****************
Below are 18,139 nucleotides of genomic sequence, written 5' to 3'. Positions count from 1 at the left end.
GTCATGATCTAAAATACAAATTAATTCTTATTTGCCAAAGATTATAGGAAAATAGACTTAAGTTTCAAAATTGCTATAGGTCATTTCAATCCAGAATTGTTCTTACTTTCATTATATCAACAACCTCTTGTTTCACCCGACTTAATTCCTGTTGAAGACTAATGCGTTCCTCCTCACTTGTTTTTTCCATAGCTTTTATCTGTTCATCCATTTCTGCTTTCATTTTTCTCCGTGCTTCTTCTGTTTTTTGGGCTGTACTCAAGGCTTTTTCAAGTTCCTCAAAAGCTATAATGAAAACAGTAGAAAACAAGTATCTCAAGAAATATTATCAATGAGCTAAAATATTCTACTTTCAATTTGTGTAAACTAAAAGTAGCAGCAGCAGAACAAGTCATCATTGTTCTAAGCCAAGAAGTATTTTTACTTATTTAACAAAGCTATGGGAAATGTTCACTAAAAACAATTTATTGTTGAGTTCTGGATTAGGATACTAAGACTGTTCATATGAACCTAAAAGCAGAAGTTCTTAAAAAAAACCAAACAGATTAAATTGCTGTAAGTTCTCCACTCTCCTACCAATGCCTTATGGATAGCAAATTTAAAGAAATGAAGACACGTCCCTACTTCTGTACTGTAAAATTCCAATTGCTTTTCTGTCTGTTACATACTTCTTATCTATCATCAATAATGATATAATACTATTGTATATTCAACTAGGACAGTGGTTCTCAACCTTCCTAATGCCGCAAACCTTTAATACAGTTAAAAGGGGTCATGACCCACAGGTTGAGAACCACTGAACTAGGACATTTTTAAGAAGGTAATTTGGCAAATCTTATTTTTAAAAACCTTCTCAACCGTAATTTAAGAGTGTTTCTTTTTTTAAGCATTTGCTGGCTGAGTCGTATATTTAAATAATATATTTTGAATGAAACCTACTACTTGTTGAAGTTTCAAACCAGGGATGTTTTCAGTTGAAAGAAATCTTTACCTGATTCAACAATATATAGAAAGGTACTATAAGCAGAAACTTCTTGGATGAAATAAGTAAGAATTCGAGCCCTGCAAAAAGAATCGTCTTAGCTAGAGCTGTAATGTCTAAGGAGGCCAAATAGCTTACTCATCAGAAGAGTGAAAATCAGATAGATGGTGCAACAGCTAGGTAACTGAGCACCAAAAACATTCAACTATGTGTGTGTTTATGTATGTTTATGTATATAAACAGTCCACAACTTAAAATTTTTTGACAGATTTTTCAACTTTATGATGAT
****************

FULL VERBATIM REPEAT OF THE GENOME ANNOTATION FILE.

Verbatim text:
Below are 18,139 nucleotides of genomic sequence, written 5' to 3'. Positions count from 1 at the left end.
GTCATGATCTAAAATACAAATTAATTCTTATTTGCCAAAGATTATAGGAAAATAGACTTAAGTTTCAAAATTGCTATAGGTCATTTCAATCCAGAATTGTTCTTACTTTCATTATATCAACAACCTCTTGTTTCACCCGACTTAATTCCTGTTGAAGACTAATGCGTTCCTCCTCACTTGTTTTTTCCATAGCTTTTATCTGTTCATCCATTTCTGCTTTCATTTTTCTCCGTGCTTCTTCTGTTTTTTGGGCTGTACTCAAGGCTTTTTCAAGTTCCTCAAAAGCTATAATGAAAACAGTAGAAAACAAGTATCTCAAGAAATATTATCAATGAGCTAAAATATTCTACTTTCAATTTGTGTAAACTAAAAGTAGCAGCAGCAGAACAAGTCATCATTGTTCTAAGCCAAGAAGTATTTTTACTTATTTAACAAAGCTATGGGAAATGTTCACTAAAAACAATTTATTGTTGAGTTCTGGATTAGGATACTAAGACTGTTCATATGAACCTAAAAGCAGAAGTTCTTAAAAAAAACCAAACAGATTAAATTGCTGTAAGTTCTCCACTCTCCTACCAATGCCTTATGGATAGCAAATTTAAAGAAATGAAGACACGTCCCTACTTCTGTACTGTAAAATTCCAATTGCTTTTCTGTCTGTTACATACTTCTTATCTATCATCAATAATGATATAATACTATTGTATATTCAACTAGGACAGTGGTTCTCAACCTTCCTAATGCCGCAAACCTTTAATACAGTTAAAAGGGGTCATGACCCACAGGTTGAGAACCACTGAACTAGGACATTTTTAAGAAGGTAATTTGGCAAATCTTATTTTTAAAAACCTTCTCAACCGTAATTTAAGAGTGTTTCTTTTTTTAAGCATTTGCTGGCTGAGTCGTATATTTAAATAATATATTTTGAATGAAACCTACTACTTGTTGAAGTTTCAAACCAGGGATGTTTTCAGTTGAAAGAAATCTTTACCTGATTCAACAATATATAGAAAGGTACTATAAGCAGAAACTTCTTGGATGAAATAAGTAAGAATTCGAGCCCTGCAAAAAGAATCGTCTTAGCTAGAGCTGTAATGTCTAAGGAGGCCAAATAGCTTACTCATCAGAAGAGTGAAAATCAGATAGATGGTGCAACAGCTAGGTAACTGAGCACCAAAAACATTCAACTATGTGTGTGTTTATGTATGTTTATGTATATAAACAGTCCACAACTTAAAATTTTTTGACAGATTTTTCAACTTTATGATGAT